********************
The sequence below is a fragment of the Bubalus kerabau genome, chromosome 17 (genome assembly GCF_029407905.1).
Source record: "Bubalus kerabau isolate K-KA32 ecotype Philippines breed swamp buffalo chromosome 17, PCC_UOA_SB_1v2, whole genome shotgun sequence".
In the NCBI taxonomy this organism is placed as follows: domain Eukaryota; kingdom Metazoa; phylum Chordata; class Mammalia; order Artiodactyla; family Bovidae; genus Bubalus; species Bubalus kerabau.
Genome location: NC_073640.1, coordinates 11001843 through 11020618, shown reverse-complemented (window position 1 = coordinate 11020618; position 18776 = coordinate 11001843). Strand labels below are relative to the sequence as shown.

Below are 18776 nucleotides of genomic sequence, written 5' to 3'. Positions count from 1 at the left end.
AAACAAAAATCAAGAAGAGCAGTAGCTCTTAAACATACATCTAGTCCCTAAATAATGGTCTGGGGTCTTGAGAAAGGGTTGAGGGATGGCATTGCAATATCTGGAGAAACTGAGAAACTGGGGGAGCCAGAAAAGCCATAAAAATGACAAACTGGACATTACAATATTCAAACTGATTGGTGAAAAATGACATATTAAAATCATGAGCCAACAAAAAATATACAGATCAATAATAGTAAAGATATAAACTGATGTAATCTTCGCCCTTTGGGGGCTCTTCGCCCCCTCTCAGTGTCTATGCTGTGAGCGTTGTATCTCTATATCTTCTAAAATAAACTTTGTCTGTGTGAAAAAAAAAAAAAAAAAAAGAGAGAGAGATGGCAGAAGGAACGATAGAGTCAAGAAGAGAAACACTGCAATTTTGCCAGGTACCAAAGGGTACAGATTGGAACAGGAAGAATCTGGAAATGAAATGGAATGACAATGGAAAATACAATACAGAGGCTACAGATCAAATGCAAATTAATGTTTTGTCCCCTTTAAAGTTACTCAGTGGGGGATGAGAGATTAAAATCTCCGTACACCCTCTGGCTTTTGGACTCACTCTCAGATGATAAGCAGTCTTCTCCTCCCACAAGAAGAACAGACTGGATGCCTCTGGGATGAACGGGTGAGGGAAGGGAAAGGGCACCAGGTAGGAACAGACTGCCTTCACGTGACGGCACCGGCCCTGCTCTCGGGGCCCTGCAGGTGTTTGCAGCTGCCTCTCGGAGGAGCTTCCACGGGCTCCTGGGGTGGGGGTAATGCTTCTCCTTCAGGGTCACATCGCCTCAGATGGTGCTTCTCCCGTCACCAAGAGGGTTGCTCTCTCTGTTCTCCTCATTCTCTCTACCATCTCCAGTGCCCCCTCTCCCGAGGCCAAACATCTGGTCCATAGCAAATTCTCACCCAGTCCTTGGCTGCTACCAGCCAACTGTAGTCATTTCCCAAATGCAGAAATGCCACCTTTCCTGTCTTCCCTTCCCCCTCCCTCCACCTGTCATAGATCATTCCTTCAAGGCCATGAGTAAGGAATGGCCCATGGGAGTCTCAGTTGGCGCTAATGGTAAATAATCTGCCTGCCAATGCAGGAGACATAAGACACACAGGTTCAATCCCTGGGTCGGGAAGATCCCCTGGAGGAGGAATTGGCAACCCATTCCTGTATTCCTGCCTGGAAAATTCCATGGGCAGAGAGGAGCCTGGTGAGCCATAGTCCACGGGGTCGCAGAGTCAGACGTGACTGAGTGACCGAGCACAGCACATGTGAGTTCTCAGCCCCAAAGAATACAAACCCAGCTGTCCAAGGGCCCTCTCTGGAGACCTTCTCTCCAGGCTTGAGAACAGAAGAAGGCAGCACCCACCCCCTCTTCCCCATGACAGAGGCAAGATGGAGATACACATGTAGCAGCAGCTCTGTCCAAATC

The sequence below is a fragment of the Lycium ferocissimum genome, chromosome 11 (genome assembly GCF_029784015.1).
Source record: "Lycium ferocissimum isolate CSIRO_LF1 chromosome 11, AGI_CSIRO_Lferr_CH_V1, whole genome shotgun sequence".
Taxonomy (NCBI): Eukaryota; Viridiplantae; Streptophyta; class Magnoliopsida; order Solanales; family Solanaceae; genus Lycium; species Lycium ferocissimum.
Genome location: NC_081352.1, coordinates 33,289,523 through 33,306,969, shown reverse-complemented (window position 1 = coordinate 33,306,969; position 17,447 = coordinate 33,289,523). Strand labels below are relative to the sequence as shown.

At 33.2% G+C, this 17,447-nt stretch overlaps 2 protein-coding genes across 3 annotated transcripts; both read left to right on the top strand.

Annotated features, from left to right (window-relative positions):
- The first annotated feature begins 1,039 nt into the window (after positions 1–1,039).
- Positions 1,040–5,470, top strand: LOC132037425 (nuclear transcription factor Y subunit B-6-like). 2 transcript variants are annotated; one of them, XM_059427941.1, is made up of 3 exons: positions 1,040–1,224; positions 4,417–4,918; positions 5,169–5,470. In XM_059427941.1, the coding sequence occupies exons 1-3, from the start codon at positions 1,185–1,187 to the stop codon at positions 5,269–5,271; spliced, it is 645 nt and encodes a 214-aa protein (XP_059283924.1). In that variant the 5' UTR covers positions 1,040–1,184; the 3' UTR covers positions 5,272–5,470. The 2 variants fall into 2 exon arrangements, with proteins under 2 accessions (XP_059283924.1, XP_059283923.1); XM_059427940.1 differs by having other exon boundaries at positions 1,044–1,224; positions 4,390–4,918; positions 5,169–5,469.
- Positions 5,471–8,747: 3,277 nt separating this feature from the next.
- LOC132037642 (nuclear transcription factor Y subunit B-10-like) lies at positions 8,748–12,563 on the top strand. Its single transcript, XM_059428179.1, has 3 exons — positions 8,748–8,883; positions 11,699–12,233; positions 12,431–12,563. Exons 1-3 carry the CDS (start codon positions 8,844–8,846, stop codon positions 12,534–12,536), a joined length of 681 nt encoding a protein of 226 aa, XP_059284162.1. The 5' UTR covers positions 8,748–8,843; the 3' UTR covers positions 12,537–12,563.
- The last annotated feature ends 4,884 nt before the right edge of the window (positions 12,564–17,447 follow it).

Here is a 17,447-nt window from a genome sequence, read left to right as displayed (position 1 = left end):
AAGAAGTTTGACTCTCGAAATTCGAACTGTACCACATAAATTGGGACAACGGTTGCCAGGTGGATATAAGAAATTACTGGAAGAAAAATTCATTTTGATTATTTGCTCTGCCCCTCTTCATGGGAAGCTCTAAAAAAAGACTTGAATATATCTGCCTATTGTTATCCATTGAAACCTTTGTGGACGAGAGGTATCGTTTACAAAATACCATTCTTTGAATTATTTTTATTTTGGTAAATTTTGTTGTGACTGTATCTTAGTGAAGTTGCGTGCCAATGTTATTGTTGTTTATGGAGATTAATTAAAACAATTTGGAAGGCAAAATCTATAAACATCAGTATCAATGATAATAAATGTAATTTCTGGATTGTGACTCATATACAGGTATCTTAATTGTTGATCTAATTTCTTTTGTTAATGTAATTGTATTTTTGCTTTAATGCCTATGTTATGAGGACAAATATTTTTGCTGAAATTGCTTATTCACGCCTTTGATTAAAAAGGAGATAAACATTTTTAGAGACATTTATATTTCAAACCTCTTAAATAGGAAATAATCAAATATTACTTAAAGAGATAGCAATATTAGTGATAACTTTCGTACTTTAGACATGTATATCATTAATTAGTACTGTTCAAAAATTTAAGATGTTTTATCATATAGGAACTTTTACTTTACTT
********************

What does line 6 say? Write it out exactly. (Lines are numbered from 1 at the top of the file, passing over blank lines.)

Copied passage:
AAACAAAAATCAAGAAGAGCAGTAGCTCTTAAACATACATCTAGTCCCTAAATAATGGTCTGGGGTCTTGAGAAAGGGTTGAGGGATGGCATTGCAATATCTGGAGAAACTGAGAAACTGGGGGAGCCAGAAAAGCCATAAAAATGACAAACTGGACATTACAATATTCAAACTGATTGGTGAAAAATGACATATTAAAATCATGAGCCAACAAAAAATATACAGATCAATAATAGTAAAGATATAAACTGATGTAATCTTCGCCCTTTGGGGGCTCTTCGCCCCCTCTCAGTGTCTATGCTGTGAGCGTTGTATCTCTATATCTTCTAAAATAAACTTTGTCTGTGTGAAAAAAAAAAAAAAAAAAAGAGAGAGAGATGGCAGAAGGAACGATAGAGTCAAGAAGAGAAACACTGCAATTTTGCCAGGTACCAAAGGGTACAGATTGGAACAGGAAGAATCTGGAAATGAAATGGAATGACAATGGAAAATACAATACAGAGGCTACAGATCAAATGCAAATTAATGTTTTGTCCCCTTTAAAGTTACTCAGTGGGGGATGAGAGATTAAAATCTCCGTACACCCTCTGGCTTTTGGACTCACTCTCAGATGATAAGCAGTCTTCTCCTCCCACAAGAAGAACAGACTGGATGCCTCTGGGATGAACGGGTGAGGGAAGGGAAAGGGCACCAGGTAGGAACAGACTGCCTTCACGTGACGGCACCGGCCCTGCTCTCGGGGCCCTGCAGGTGTTTGCAGCTGCCTCTCGGAGGAGCTTCCACGGGCTCCTGGGGTGGGGGTAATGCTTCTCCTTCAGGGTCACATCGCCTCAGATGGTGCTTCTCCCGTCACCAAGAGGGTTGCTCTCTCTGTTCTCCTCATTCTCTCTACCATCTCCAGTGCCCCCTCTCCCGAGGCCAAACATCTGGTCCATAGCAAATTCTCACCCAGTCCTTGGCTGCTACCAGCCAACTGTAGTCATTTCCCAAATGCAGAAATGCCACCTTTCCTGTCTTCCCTTCCCCCTCCCTCCACCTGTCATAGATCATTCCTTCAAGGCCATGAGTAAGGAATGGCCCATGGGAGTCTCAGTTGGCGCTAATGGTAAATAATCTGCCTGCCAATGCAGGAGACATAAGACACACAGGTTCAATCCCTGGGTCGGGAAGATCCCCTGGAGGAGGAATTGGCAACCCATTCCTGTATTCCTGCCTGGAAAATTCCATGGGCAGAGAGGAGCCTGGTGAGCCATAGTCCACGGGGTCGCAGAGTCAGACGTGACTGAGTGACCGAGCACAGCACATGTGAGTTCTCAGCCCCAAAGAATACAAACCCAGCTGTCCAAGGGCCCTCTCTGGAGACCTTCTCTCCAGGCTTGAGAACAGAAGAAGGCAGCACCCACCCCCTCTTCCCCATGACAGAGGCAAGATGGAGATACACATGTAGCAGCAGCTCTGTCCAAATC